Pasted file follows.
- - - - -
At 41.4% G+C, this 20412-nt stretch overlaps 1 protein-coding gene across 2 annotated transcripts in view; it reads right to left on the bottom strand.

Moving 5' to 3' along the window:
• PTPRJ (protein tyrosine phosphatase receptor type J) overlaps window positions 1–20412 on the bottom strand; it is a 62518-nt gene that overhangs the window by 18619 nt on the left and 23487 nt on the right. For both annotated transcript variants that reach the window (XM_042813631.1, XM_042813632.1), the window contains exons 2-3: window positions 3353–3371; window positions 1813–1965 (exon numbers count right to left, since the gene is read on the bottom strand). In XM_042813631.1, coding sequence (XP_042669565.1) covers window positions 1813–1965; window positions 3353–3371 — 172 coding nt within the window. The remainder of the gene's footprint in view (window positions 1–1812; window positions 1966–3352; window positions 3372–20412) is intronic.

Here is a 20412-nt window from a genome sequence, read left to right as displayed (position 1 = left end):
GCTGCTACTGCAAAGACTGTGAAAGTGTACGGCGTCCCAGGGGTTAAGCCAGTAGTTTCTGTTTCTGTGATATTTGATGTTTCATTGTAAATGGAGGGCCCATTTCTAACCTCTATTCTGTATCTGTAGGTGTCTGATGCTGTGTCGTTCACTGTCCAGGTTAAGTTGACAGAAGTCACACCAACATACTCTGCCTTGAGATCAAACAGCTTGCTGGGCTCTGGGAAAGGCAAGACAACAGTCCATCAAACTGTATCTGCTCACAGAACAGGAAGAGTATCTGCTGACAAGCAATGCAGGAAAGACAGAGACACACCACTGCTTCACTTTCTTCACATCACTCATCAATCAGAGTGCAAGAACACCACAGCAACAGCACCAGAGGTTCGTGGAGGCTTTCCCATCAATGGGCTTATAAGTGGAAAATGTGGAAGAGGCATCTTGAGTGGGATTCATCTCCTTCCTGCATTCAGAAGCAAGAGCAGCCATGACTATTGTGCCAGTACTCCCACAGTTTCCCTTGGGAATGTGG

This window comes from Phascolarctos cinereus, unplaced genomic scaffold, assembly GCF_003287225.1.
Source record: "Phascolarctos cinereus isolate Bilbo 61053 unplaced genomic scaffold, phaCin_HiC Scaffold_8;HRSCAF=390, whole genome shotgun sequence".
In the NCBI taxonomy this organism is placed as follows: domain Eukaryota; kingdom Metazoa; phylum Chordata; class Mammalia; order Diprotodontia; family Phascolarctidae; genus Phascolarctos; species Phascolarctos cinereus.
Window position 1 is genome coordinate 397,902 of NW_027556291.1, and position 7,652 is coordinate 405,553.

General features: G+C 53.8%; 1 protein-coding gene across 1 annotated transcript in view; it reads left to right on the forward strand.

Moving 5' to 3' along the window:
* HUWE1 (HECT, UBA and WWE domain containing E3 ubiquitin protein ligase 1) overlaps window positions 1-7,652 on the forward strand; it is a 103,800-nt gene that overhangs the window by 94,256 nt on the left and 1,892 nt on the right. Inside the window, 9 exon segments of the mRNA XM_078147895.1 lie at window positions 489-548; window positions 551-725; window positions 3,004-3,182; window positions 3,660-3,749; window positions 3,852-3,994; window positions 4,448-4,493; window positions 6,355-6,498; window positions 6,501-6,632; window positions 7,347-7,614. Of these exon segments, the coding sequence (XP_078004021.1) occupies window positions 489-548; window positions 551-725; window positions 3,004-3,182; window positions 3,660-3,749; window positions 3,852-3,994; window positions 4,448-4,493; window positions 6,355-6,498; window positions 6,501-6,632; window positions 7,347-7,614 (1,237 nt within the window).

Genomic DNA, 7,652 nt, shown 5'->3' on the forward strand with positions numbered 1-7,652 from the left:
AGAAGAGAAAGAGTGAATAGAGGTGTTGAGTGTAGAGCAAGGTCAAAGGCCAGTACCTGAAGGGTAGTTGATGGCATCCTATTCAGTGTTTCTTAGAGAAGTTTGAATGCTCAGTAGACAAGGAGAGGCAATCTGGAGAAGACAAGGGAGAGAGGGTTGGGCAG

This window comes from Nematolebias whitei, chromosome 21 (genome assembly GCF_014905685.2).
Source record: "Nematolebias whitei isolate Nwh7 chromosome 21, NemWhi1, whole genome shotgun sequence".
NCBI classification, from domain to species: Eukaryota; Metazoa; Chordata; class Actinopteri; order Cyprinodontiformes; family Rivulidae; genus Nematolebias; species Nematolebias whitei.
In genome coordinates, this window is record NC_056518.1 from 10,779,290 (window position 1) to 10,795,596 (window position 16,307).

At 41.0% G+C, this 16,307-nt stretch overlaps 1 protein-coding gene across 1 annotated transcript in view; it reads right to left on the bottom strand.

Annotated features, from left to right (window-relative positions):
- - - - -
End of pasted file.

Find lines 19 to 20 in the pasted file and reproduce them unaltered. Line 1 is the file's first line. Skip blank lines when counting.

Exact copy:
At 41.0% G+C, this 16,307-nt stretch overlaps 1 protein-coding gene across 1 annotated transcript in view; it reads right to left on the bottom strand.

Annotated features, from left to right (window-relative positions):